Alfold History

Alfold House

KEY POINTS

  • Alfold is 1.5 miles from Loxwood just over the County border into Surrey.
  • Alfold Church of St Nicholas dates to the twelfth century.
  • The early settlers in Loxwood attended the church at Alfold, instead of their own Parish Church at Wisborough Green, because it was too far to attend each week.
  • The area around Alfold carried stories of smuggling in the fifteenth century and it was rumoured that some of the farmhouses had hidden cellars.
  • In the sixteenth century the woods were used for glassmaking, gunpowder and charcoal burning.
  • The Sussex Turnpike Road of 1757 was one of the earliest to be built and came from Guildford, through Dunsfold, Alfold and Loxwood and on to Newbridge.
  • The Toll House at Alfold Crossroads was known as “Alfold Gate”.
  • Alfold has an unexpected historic link to the Capital of New South Wales in Australia.
  • Maurice Botting, Chairman of Loxwood Chapel Trustees and the Miller at Brewhurst in Loxwood lived near Alfold Church.

Introduction

The centre of Alfold is 1.5 miles from Loxwood, just over the county border into Surrey. The history of Loxwood and Alfold are interwoven, through their businesses, schools, churches, and villagers who made significant contributions to the history of both villages. Alfold is around 2.5 miles long and 1 mile wide and is bounded on the north by Bramley, on the north & east by Cranleigh, on the south by Loxwood, Rudgwick, Wisborough Green & Kirdford and on the west by Dunsfold.

Alfold Crossroads and The Plantation

The route of 1757 turnpike road from Guildford, came through what is now Dunsfold Airfield. The road continued over Compasses Canal Bridge, across Lakers Green, past The Compasses pub (now The Three Compass) along to Alfold Gate and the Alfold Toll House. The Old Toll House can be seen on the corner at Alfold Crossroads, but it appears to be the wrong way around, and that’s because it is!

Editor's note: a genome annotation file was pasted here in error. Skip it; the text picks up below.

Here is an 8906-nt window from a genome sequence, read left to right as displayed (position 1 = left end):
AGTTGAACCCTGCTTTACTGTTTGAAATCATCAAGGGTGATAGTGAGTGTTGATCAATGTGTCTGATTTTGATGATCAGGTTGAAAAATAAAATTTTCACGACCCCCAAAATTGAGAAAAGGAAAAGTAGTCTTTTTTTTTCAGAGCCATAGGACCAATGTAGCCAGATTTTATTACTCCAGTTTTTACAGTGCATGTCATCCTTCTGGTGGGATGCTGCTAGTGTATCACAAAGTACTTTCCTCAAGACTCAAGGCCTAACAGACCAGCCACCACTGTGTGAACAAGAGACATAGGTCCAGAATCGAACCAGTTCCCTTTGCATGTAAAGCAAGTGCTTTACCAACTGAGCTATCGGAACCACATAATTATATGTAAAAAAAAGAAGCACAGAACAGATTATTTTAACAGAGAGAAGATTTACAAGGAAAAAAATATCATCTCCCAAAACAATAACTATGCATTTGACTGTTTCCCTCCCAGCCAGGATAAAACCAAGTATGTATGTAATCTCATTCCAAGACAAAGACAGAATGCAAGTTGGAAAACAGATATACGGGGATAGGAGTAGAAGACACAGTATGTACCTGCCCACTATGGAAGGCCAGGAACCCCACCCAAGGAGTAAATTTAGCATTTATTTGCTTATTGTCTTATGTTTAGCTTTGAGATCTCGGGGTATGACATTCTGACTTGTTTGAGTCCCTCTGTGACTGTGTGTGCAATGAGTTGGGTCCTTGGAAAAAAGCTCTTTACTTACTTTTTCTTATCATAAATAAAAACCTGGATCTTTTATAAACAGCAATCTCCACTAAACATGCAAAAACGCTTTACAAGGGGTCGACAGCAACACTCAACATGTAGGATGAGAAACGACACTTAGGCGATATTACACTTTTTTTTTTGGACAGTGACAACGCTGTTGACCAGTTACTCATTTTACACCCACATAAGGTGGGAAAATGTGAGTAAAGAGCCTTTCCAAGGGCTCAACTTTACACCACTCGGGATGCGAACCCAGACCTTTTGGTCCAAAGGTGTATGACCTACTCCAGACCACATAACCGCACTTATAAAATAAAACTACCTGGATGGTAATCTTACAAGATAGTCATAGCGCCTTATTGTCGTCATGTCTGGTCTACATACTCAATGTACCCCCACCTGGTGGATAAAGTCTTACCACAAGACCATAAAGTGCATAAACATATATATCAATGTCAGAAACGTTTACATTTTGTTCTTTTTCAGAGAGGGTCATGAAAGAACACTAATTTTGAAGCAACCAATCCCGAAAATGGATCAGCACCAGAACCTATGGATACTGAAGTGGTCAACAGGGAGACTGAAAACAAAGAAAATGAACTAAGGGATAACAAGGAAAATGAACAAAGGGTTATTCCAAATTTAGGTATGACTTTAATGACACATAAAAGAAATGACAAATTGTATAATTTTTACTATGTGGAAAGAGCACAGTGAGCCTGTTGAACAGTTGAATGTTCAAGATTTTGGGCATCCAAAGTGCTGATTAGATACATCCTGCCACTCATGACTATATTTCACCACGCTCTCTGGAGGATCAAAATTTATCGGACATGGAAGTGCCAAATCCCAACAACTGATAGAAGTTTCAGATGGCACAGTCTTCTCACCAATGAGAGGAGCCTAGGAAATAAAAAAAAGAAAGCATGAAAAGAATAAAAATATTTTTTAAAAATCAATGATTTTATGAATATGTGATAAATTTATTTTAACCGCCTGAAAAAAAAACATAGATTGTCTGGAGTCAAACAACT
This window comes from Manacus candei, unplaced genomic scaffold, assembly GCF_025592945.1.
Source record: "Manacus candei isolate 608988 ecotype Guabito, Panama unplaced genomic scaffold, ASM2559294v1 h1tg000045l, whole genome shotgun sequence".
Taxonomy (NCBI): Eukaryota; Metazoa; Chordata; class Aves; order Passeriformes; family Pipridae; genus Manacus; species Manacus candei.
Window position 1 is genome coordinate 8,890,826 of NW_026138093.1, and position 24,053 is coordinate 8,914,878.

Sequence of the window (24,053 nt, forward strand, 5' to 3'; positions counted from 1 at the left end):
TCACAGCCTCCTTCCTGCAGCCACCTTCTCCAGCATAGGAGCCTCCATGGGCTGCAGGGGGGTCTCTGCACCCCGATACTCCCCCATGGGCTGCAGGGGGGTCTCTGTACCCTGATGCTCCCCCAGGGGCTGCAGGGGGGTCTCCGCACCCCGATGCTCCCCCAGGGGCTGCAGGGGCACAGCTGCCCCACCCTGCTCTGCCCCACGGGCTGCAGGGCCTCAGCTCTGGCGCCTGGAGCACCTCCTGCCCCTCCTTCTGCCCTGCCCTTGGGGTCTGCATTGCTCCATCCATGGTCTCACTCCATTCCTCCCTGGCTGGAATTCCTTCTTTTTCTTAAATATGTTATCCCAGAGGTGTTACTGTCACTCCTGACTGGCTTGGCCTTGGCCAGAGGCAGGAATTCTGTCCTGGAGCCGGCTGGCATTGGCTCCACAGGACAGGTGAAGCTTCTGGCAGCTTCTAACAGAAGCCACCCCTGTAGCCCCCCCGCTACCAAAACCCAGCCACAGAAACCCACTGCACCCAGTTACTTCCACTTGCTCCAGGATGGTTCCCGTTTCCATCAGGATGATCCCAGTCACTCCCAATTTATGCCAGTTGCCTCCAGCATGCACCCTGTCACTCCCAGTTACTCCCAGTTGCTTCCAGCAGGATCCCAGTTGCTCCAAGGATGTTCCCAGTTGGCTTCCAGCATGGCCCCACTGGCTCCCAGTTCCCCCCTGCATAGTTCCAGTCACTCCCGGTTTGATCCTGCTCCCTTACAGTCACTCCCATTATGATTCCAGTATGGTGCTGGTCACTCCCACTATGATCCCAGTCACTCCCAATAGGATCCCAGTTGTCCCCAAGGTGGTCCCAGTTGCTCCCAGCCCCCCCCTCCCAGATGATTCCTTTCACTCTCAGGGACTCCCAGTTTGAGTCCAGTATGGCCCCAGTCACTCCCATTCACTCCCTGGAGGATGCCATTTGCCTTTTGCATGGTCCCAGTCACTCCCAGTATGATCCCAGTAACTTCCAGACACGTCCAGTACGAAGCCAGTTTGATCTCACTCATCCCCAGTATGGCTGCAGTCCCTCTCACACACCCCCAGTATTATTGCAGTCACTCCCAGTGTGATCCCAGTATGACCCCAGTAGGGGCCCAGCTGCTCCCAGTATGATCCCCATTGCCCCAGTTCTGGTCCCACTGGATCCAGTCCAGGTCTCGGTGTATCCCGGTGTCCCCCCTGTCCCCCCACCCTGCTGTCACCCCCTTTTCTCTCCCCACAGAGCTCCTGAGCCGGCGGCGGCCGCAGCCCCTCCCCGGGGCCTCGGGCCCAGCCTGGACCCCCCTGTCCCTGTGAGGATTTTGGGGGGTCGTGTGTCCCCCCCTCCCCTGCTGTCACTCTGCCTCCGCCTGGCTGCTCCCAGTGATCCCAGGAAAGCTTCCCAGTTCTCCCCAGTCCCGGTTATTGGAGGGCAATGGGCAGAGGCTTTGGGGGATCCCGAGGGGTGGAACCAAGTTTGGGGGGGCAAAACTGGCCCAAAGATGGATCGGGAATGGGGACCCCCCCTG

The original turnpike road was on the other side of the Toll House, and it weaved between the houses. The road then curved towards Alfold village and continued along a similar route to the road of today. As traffic from Guildford increased a road to Horsham opened in 1809, and it was decided to straighten the turnpike road, by running the route straight on to the Horsham Road. The turnpike road was subsequently moved to the other side of the Toll House, through the garden as it remains today.

During the early years of the motor car in the 1920’s and 30’s, Alfold Crossroads was a stopping place for traffic coming from London and Brighton. The area became known as “The Plantation” because of the beautiful rural scene, which was wooded with natural mature shrubs, this began to attract cyclists and walkers. Gibbs Hatch Tea Barn was the first café to open and there was a parking area outside in a layby. Then in the late 1920’s a bungalow cottage was constructed across the road (possibly by the owners of Gibbs Hatch Farm) and in the 1930’s that opened as a tearoom. The Tea Room was ideally positioned, on the corner, facing the traffic coming from Guildford.

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Bibliography of primary reference sources used to create this article:

Ancestry.com
British Library
Buckwell, J, C. The Stories of Loxwood
English Heritage
Findmypast.co.uk
National Archives
Loxwood Church of St John the Baptist Archive
Loxwood Historical Society Archive
Loxwood History Archive
Oldmapsonline.org
Surrey History Centre
West Sussex Record Office

Disclaimer:

This historical summary has been compiled from research using a wide range of sources. The information, dates and details are based on that research, but Loxwood History does not guarantee the original source contained accurate information. While Loxwood History uses reasonable efforts to include accurate and up-to-date information in its articles, Loxwood History makes no warranties or representations as to its accuracy. Loxwood History assumes no liability or responsibility for any errors or omissions in the content of this article and any reliance you place on the information is entirely at your own risk. Please contact us if you believe any of the details in this article are inaccurate, and we will review those details and where appropriate, amend the article accordingly.

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